Ingombe Ilede featured in the 16th Century regional trade networks when glass beads, shell beads, cowrie shells and cloth were imported and copper crosses from Katanga and the Copperbelt along with ivory, slaves, salt and gold were exported. Recent dating of cloth from the burial sites gives dates of mid-15th Century to mid-17th Century (i.e. contemporary with the Mutapa state) and the burials showed some persons of high status from their burial goods and others without grave goods probably belonged to commoners. All of which fits into the Zimbabwe Culture – a future article will reference Ingombe Ilede for this reason.
Amongst the items exported from the Mutapa State were ivory and gold, copper and animal hides such as leopard.
Items imported on behalf of the elites were Persian and Chinese ceramics, cloth, glass and ceramic beads and glass objects, items of cutlery and manufactured wares such as hawk bells, bracelets, iron gongs and coins.
Buildings of dry-stone walling cease to play a significant role in the Mutapa state
Pikirayi believes that residences for the elite ruling class were no longer being built using well-coursed dry-stone walls on the northern plateau after 1550. However, the populations of non-stone-walled towns grew much larger.
He cites Baranda Farm near Mount Darwin (Mt Fura) where an extensive site survey was carried out that revealed imported ceramics and locally manufactured pottery of Zimbabwe Culture origin as seen in rolled rims, graphite burnishing and red ochre.[lxvi]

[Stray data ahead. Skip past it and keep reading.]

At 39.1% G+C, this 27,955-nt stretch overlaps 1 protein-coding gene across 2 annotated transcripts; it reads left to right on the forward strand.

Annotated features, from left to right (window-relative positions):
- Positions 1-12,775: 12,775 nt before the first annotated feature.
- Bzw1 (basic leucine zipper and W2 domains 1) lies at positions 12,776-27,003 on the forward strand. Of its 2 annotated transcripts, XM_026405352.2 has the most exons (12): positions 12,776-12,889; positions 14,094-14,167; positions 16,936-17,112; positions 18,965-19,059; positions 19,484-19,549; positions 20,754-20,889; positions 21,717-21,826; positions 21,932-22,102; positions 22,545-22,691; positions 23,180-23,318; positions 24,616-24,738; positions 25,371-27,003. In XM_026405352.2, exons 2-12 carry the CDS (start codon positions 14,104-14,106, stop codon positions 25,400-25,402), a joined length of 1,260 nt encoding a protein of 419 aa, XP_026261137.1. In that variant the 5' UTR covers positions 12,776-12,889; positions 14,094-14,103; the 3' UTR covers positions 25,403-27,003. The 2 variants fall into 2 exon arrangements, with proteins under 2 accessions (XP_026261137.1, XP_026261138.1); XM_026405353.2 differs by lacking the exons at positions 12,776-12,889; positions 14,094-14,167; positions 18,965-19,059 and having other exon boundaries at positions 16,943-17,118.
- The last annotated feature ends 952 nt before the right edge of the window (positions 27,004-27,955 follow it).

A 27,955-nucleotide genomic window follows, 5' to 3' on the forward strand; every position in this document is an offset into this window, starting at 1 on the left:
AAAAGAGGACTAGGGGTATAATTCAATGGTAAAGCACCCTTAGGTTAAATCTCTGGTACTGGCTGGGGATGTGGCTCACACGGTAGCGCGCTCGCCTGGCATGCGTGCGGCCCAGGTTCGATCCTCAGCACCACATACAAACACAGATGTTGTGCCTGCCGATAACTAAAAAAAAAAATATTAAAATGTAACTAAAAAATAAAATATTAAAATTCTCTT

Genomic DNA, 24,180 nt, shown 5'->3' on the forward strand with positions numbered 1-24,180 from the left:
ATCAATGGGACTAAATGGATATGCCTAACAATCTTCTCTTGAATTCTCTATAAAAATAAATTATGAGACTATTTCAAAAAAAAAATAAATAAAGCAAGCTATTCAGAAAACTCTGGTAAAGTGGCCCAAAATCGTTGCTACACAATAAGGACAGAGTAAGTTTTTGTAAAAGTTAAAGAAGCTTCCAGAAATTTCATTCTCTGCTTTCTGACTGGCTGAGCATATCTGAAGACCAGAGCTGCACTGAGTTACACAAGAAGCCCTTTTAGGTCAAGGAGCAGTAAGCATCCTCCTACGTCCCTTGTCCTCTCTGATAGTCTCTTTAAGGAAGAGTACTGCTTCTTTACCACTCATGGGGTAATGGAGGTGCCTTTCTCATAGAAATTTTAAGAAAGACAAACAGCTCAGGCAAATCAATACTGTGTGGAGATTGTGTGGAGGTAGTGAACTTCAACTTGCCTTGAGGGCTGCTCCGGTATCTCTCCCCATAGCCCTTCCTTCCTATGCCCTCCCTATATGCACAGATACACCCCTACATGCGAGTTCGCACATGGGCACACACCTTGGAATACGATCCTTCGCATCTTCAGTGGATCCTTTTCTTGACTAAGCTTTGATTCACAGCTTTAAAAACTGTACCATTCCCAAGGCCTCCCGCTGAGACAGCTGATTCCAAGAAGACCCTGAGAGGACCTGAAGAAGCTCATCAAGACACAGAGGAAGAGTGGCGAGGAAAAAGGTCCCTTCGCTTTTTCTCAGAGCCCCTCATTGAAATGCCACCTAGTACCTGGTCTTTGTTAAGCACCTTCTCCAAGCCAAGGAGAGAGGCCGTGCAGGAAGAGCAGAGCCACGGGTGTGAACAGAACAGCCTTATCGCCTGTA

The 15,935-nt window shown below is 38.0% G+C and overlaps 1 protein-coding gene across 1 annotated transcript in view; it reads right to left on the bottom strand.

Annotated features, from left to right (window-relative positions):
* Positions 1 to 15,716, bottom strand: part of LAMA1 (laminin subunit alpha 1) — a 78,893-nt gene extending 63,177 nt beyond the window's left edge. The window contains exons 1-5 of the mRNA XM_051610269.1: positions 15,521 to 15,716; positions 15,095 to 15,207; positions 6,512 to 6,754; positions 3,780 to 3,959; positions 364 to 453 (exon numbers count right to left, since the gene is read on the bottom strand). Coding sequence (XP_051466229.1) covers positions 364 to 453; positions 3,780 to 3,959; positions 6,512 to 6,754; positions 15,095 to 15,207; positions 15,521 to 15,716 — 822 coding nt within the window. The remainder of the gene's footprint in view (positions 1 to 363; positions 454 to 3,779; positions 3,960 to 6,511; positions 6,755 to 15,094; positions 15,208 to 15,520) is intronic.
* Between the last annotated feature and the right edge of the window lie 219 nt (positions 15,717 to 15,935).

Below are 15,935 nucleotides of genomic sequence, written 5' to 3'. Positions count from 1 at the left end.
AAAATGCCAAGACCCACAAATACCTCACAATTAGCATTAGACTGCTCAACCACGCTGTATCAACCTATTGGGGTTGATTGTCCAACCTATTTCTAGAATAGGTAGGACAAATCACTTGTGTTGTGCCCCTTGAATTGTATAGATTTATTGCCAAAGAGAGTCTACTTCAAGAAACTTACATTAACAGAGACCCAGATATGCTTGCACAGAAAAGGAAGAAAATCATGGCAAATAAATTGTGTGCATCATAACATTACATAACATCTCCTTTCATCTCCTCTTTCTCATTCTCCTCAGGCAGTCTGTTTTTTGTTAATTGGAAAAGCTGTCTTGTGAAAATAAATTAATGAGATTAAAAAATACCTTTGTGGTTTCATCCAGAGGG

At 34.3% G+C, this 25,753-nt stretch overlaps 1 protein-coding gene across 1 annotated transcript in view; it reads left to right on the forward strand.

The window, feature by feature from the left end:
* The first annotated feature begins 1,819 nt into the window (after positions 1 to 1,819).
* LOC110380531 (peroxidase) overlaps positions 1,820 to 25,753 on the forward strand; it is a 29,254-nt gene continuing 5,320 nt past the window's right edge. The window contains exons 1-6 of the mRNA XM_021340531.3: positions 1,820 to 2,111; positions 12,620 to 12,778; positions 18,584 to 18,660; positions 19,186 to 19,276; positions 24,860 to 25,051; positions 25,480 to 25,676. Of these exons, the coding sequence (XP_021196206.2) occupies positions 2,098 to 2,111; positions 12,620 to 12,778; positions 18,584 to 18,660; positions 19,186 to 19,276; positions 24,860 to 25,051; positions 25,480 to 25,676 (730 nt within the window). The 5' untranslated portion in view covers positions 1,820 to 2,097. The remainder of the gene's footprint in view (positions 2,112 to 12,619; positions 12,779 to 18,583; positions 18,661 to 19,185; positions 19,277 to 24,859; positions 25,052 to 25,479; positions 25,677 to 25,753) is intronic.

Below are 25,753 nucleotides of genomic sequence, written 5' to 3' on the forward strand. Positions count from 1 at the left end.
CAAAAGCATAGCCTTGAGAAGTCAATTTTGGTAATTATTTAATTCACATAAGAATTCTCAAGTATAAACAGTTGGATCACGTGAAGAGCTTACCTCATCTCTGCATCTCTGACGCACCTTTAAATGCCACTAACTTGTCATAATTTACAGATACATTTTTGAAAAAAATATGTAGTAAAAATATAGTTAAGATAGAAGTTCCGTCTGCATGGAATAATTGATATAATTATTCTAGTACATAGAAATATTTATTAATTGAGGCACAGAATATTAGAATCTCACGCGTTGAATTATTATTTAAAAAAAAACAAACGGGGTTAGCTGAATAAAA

He quotes Joao dos Santos, who worked as a missionary at Tete in the Zambezi valley from 1585 to 1595, and whose account is mostly borrowed from earlier Swahili traders and is clear that royal palaces were no longer built in stone. He noted instead that “....even the king's palaces are built of wood covered with clay and thatched with grass” (Theal 1898-1903 vol. 7, p. 275) and adds: "The dwelling in which the Monomotapa resides is very large and is composed of many houses surrounded by a great wooden fence, within which there are three dwellings, one for his own person, one for the queen, and another for his servants who wait upon him within doors. There are three doors opening upon a great courtyard, one for the service of the queen, beyond which no man may pass, but only women, another for his kitchen, only entered by his cooks." (Theal 1898-1903 vol. 3, pp. 356-7)